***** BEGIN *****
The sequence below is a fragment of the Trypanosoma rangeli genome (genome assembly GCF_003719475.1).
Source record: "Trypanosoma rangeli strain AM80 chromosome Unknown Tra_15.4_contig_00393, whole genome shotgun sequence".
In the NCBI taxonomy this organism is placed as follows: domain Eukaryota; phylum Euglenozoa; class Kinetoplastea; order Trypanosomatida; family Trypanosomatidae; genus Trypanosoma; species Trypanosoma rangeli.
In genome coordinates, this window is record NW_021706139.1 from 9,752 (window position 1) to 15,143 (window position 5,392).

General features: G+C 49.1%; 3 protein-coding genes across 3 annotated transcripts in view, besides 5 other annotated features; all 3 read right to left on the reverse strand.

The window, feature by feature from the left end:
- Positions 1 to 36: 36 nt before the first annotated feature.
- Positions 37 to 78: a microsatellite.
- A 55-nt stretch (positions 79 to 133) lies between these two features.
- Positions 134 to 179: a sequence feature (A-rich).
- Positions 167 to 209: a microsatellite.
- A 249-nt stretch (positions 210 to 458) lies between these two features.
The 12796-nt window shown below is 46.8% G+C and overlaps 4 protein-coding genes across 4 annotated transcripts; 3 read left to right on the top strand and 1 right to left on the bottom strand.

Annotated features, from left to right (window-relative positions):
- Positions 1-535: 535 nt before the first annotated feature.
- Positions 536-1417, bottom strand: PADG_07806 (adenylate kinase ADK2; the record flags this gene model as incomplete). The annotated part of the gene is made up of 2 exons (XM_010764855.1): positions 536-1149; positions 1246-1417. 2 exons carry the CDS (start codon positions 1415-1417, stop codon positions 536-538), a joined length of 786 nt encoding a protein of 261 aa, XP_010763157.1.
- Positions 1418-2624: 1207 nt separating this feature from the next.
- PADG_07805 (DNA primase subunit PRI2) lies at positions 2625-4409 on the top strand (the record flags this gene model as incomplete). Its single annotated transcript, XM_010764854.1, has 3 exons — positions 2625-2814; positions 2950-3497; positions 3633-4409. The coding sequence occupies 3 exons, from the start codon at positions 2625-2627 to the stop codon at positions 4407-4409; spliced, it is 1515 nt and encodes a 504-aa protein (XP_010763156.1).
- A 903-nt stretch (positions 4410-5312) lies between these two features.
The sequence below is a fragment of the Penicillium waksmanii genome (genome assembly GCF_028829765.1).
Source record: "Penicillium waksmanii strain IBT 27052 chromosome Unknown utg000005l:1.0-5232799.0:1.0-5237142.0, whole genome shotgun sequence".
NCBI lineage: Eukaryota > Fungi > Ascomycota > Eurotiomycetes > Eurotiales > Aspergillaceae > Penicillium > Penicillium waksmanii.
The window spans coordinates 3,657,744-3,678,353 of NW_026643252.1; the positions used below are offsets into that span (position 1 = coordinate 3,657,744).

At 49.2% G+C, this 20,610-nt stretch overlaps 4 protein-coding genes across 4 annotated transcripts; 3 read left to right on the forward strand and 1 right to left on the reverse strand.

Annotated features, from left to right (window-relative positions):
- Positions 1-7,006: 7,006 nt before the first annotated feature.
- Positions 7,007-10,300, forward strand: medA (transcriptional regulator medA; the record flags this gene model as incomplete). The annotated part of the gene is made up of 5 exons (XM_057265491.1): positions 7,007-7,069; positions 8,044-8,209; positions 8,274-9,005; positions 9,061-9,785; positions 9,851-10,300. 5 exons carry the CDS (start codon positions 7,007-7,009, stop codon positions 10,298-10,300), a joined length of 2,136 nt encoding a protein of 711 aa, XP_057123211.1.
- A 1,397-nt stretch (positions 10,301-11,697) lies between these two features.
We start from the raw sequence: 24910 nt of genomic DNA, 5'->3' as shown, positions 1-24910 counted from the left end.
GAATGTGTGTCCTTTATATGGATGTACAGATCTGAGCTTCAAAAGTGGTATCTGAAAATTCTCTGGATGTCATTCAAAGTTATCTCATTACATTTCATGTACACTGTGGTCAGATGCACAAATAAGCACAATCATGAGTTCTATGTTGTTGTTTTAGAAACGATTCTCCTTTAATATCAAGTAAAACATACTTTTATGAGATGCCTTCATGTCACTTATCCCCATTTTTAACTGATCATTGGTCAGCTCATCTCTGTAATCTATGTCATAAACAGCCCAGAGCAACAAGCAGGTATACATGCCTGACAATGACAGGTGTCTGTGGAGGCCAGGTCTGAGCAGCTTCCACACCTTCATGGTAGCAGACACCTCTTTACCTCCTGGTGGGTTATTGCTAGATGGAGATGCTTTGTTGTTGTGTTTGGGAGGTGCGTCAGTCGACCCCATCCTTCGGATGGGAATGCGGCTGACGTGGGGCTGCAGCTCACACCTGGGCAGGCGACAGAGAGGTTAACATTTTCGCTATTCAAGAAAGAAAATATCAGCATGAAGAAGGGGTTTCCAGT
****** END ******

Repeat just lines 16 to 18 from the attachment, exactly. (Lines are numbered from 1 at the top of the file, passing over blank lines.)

- Positions 536-1417, bottom strand: PADG_07806 (adenylate kinase ADK2; the record flags this gene model as incomplete). The annotated part of the gene is made up of 2 exons (XM_010764855.1): positions 536-1149; positions 1246-1417. 2 exons carry the CDS (start codon positions 1415-1417, stop codon positions 536-538), a joined length of 786 nt encoding a protein of 261 aa, XP_010763157.1.
- Positions 1418-2624: 1207 nt separating this feature from the next.
- PADG_07805 (DNA primase subunit PRI2) lies at positions 2625-4409 on the top strand (the record flags this gene model as incomplete). Its single annotated transcript, XM_010764854.1, has 3 exons — positions 2625-2814; positions 2950-3497; positions 3633-4409. The coding sequence occupies 3 exons, from the start codon at positions 2625-2627 to the stop codon at positions 4407-4409; spliced, it is 1515 nt and encodes a 504-aa protein (XP_010763156.1).